primitive experiments. Ptolemy instituted systematic 
experiments on the refraction of light, while his ob- 
servations in physiological optics are still full of in- 
terest to-day. Aristotle (Meteorology) describes phe- 
nomena that go to explain the rainbow. The absurd 
stories which tend to arouse our mistrust, like that of 
Pythagoras and the anvil which emitted harmonic 


notes when struck by hammers of different weights, 
probably sprang from the fanciful brains of ignorant 
reporters. Pliny abounds in such vagaries. But they 
are not, as a matter of fact, a whit more incorrect or 
nonsensical than the stories of Newton's falling apple 
and of Watts's tea-kettle. The situation is, more- 
over, rendered quite intelligible when we consider the 
difficulties and the expense attending the production 
of ancient books and their consequent limited circula- 
tion. The conditions here involved are concisely dis- 
cussed by J. Mueller in his paper, "Ueber das Ex- 
periment in den physikalischen Studien der Grie- 
chen," Naturwiss. Verein zu Innsbruck, XXIII., 1896- 

(See page 8.) 

Researches in mechanics were not begun by the 
Greeks until a late date, and in no wise keep pace 
with the rapid advancement of the race in the domain 
of mathematics, and notably in geometry. Reports 
of mechanical inventions, so far as they relate to the 
early inquirers, are extremely meager. Archytas, a 
distinguished citizen of Tarentum {circa 400 B. C), 
famed as a geometer and for his employment with the 
problem of the duplication of the cube, devised me- 
chanical instruments for the description of various 
curves. As an astronomer he taught that the earth 
was spherical and that it rotated upon its axis once a 
day. As a mechanician he founded the theory of pul- 
leys. He is also said to have applied geometry to 
mechanics in a treatise on this latter science, but all 
information as to details is lacking. We are told, 
though, by Aulus Gellius (X. 12) that Archytas con- 


structed an automaton consisting of a flying dove of 
wood and presumably operated by compressed air. 
which created a great sensation. It is, in fact, char- 
acteristic of the early history of mechanics that atten- 
tion should have been first directed to its practical 
advantages and to the construction of automata de- 
signed to excite wonder in ignorant people. 

Even in the days of Ctesibius (285-247 B. C.) and 
Hero (first century A. D.) the situation had not ma- 
terially changed. So, too, during the decadence of 
civilisation in the Middle Ages, the same tendency as- 
serts itself. The artificial automata and clocks of this 
period, the construction of which popular fancy as- 
cribed to the machinations of the Devil, are well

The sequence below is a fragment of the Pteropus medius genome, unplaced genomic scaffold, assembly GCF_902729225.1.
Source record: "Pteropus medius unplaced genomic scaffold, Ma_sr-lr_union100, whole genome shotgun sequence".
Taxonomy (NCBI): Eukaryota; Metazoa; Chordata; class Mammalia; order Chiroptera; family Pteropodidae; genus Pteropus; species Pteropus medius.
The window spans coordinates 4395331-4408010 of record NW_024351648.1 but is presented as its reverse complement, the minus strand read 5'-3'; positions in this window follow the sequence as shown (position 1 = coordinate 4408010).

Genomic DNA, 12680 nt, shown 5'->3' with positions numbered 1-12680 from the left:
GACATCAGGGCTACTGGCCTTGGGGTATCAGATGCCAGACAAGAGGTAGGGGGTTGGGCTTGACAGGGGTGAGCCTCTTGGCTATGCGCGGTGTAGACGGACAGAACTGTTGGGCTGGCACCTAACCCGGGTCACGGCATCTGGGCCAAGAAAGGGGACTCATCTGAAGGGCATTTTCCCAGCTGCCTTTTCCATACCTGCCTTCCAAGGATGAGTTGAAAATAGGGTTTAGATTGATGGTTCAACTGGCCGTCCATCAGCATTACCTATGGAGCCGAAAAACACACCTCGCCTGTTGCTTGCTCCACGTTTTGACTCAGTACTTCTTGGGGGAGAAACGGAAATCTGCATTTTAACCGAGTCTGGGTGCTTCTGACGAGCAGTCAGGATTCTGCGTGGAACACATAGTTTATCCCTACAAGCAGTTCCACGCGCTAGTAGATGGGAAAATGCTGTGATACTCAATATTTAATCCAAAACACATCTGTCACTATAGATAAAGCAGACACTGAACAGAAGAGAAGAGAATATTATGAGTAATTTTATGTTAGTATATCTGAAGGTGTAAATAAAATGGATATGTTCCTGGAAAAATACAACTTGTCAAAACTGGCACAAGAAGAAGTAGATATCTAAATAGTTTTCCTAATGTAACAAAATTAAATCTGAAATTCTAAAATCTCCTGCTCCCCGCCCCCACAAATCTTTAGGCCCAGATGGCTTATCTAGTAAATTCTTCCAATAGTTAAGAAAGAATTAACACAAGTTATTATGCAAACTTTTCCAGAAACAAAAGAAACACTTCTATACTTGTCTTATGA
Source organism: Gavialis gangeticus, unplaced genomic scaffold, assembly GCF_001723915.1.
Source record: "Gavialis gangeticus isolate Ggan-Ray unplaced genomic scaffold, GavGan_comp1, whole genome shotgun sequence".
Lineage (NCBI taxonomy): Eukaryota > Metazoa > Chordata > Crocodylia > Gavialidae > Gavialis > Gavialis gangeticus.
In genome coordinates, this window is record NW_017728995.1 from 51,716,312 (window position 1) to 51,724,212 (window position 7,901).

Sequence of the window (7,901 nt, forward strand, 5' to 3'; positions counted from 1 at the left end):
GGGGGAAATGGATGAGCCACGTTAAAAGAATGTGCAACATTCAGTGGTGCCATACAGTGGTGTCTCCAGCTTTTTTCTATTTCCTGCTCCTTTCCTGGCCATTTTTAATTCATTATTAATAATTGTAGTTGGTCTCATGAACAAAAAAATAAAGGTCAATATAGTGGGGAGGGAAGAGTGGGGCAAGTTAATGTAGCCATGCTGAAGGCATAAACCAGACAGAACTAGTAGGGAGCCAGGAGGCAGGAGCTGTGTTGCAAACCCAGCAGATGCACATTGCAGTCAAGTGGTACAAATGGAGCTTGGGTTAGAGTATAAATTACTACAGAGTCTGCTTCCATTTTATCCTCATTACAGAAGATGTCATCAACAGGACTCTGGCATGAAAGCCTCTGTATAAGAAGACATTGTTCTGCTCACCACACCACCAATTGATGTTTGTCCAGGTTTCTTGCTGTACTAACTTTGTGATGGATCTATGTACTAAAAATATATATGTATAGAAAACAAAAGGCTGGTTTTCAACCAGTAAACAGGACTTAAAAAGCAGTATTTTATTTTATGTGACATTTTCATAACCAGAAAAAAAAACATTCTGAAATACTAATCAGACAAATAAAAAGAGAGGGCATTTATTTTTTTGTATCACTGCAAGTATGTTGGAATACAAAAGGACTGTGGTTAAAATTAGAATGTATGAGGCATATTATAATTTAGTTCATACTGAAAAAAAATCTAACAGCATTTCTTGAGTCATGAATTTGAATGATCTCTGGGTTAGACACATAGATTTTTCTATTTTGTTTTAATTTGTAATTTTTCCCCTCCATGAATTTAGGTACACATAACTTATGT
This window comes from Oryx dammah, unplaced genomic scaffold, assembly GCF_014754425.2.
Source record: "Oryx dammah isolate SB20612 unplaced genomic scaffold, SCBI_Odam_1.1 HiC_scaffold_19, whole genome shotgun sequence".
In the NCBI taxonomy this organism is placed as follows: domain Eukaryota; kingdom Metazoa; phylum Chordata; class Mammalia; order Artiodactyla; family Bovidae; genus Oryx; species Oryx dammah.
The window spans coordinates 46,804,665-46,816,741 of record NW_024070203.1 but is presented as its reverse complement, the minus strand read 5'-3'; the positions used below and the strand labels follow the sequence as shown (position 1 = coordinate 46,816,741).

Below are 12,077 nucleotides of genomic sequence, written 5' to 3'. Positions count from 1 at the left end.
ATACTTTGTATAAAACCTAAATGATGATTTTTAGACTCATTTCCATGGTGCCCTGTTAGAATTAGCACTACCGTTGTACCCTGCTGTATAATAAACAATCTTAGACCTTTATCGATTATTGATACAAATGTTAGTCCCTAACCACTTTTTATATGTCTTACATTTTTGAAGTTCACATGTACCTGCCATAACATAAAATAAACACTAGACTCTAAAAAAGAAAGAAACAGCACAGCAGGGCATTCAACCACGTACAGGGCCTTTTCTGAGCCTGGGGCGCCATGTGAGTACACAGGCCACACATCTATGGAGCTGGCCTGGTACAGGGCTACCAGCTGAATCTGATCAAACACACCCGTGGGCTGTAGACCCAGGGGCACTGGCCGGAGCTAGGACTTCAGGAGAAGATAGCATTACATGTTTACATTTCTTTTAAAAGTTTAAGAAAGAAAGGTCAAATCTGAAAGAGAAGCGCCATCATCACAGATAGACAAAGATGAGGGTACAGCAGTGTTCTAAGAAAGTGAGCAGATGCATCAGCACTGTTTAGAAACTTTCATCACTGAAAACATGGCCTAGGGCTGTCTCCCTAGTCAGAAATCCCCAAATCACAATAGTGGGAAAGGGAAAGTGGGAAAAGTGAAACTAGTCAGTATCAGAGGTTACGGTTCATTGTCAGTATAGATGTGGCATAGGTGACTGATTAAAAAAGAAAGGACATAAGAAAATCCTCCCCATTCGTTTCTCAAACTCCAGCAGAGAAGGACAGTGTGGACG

known. It was hoped, by imitating life outwardly, to 
ipprehend it from its inward side also. In intimate 
:onnexion with the resultant misconception of life 
stands also the singular belief in the possibility of a 
>erpetual motion. Only gradually and slowly, and in 
indistinct forms, did the genuine problems of mechan- 
ics loom up before the minds of inquirers. Aristotle's 
ract, Mechanical Problems (German trans, by Poselger, 
[annover, 1881) is characteristic in this regard. Aris- 
totle is quite adept in detecting and in formulating 
problems ; he perceived the principle of the parallel- 
ogram of motions, and was on the verge of discover- 
ing centrifugal force ; but in the actual solution of 
problems he was infelicitous. The entire tract par- 
takes more of the character of a dialectic than of a 
scientific treatise, and rests content with enunciating 
the "apories," or contradictions, involved in the prob- 
lems. But the tract upon the whole very well illus- 
trates the intellectual situation that is characteristic 
of the beginnings of scientific investigation. 


"If a thing take place whereof the cause be not 
apparent, even though it be in accordance with na- 
ture, it appears wonderful. . . . Such are the instances 
in which small things overcome great things, small 
weights heavy weights, and incidentally all the prob- 
lems that go by the name of 'mechanical.' . . . To 
the apories (contradictions) of this character belong 
those that appertain to the lever. For it appears con- 
trary to reason that a large weight should be set in 
motion by a small force, particularly when that weight 
is in addition combined with a larger weight. A weight 
that cannot be moved without the aid of a lever can be 
moved easily with that of a lever added. The pri- 
mordial cause of all this is inherent in the nature of 
the circle, which is as one should naturally expect : 
for it is not contrary to reason that something won- 
derful should proceed out of something else that is 
wonderful. The combination of contradictory prop- 
erties, however, into a single unitary product is the 
most wonderful of all things. Now, the circle is ac- 
tually composed of just such contradictory properties. 
For it is generated by a thing that is in motion and 
by a thing that is stationary at a fixed point." 

In a subsequent passage of the same treatise there 
is a very dim presentiment of the principle of virtual 

Considerations of the kind here adduced give evi- 
dence of a capacity for detecting and enunciating prob- 
lems, but are far from conducting the investigator to 

their solution. 


(See page 14.) 

It may be remarked in further substantiation of 
the criticisms advanced at pages 13-14, that it is very 


obvious that if the arrangement is absolutely sym-